You are correct written contract statute of limitation is 4 years in California. You can send them a cease and desist letter as well. Here is some information that might be helpful.
I am not sure if your pay day loan required you to sign a form or other contract setting forth terms and conditions. If you made any installment payments, then a suit might be for 4 years after the last payment. If in continuing doubt you should show all your paperwork to a local attorney.
The above is general legal and business analysis. It is not "legal advise" but analysis, and different lawyers may analyse this matter differently, especially if there are additional facts not reflected in the question. I am not your attorney until retained by a written retainer agreement signed by both of us. I am only licensed in California. See also avvo.com terms and conditions item 9, incorporated as if it was reprinted here.
The statute of limitations in California is four years from breach or from the last payment, whichever is later.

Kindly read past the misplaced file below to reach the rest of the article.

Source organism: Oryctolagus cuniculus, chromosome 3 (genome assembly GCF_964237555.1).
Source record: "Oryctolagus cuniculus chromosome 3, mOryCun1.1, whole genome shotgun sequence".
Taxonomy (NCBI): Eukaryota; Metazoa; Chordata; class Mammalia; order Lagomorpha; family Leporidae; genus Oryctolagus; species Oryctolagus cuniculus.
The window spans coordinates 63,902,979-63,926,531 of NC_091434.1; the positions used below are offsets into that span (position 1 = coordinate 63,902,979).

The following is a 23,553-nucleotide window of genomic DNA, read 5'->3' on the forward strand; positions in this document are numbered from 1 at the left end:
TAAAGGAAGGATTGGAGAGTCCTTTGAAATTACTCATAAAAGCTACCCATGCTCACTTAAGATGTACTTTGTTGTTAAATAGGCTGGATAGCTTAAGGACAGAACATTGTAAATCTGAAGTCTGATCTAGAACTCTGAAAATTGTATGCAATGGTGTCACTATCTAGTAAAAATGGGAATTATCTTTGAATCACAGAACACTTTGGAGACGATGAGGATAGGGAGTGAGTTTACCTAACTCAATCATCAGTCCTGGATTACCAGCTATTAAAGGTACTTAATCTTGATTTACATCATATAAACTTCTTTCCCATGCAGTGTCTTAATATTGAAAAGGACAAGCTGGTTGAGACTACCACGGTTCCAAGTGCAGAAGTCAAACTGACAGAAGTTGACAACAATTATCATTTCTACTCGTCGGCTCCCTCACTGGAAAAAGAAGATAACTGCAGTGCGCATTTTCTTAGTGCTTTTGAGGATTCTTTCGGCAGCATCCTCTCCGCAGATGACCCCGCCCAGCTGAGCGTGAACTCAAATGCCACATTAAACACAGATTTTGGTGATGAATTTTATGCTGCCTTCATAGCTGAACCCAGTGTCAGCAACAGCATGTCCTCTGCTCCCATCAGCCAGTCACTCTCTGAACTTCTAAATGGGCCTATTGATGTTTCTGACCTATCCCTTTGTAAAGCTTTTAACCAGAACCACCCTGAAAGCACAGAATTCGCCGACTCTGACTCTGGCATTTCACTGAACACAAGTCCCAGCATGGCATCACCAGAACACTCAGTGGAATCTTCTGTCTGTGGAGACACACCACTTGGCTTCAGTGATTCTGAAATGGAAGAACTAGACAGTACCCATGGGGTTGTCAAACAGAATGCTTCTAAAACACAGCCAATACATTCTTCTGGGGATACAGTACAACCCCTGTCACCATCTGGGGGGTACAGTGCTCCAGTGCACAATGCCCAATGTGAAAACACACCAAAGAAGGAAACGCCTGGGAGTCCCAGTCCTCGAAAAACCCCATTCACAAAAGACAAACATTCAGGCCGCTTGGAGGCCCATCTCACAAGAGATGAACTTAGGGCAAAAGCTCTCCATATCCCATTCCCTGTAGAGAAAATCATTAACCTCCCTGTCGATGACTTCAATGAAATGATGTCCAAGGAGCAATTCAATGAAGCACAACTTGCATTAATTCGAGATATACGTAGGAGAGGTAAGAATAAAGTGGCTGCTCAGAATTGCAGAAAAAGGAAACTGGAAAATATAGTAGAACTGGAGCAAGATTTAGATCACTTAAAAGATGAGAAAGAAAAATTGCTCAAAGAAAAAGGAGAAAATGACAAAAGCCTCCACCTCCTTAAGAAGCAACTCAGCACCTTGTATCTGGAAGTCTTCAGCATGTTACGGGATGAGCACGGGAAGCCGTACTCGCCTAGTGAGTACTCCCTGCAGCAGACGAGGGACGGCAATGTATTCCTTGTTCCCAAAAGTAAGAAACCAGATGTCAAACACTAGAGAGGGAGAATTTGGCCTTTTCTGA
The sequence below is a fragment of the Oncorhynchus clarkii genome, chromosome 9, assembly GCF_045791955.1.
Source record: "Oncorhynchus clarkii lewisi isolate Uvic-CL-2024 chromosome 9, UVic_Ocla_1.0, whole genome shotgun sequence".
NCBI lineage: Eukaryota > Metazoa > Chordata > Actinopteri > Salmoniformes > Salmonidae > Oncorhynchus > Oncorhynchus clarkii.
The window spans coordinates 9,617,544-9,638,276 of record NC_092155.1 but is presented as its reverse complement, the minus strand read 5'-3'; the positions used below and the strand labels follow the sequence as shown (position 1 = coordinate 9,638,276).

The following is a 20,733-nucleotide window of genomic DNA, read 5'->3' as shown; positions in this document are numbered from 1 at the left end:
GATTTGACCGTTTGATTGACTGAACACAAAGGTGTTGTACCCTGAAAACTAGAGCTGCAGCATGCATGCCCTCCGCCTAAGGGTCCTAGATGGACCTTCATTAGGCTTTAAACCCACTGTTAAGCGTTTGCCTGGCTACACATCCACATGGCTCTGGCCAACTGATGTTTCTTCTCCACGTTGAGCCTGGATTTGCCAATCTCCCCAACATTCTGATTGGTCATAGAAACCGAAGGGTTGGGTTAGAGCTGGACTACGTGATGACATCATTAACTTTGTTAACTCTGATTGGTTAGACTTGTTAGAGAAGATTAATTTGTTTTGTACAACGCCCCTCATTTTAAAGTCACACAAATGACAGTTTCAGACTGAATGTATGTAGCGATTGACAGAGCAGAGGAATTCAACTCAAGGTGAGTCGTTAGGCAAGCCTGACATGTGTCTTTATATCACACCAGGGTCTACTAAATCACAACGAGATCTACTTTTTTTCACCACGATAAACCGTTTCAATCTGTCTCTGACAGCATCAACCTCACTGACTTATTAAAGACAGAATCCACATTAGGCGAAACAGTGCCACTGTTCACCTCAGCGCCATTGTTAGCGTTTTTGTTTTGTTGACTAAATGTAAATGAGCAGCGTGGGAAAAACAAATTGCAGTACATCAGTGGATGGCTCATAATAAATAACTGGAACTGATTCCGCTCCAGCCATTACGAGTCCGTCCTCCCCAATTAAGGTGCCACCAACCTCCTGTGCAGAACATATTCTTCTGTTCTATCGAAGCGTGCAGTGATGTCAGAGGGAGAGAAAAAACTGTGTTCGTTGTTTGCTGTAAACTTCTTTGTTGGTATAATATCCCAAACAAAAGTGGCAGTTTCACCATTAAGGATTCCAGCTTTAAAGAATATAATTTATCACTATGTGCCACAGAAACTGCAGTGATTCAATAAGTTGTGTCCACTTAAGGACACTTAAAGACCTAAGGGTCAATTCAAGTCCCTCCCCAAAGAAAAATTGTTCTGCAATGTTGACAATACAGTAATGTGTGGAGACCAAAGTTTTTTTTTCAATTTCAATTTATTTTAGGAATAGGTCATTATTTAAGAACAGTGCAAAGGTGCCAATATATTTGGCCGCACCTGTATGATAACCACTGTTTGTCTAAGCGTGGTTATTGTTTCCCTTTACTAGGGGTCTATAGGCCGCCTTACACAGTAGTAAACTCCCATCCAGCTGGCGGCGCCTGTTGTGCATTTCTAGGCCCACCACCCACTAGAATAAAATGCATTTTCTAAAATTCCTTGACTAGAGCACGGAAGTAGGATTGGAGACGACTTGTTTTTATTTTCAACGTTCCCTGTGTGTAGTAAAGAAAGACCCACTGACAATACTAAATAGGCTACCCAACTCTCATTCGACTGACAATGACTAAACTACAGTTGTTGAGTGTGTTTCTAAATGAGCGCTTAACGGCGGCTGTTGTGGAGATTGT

The information presented here is general in nature and is not intended, nor should be construed, as legal advice. This posting does not create any attorney-client relationship with the author (who is only admitted to practice law in the State of California). For specific advice about your particular situation, consult your own attorney.
Unless they obtained a default judgment against you, the statute of limitations is, at most, 4 years from date when the last payment was due or was made. Because they are offering such a discount, it is doubtful that they have a valid claim. I advise that you do not waste your time talking with them. You will just get aggravated and you might accidently say something to revive the Statute of Limitations. If you fee that you must respond to them, have your attorney ask for a copy of all of their documents and a computation of the amount owing. This is called "validation". This is different from "verification."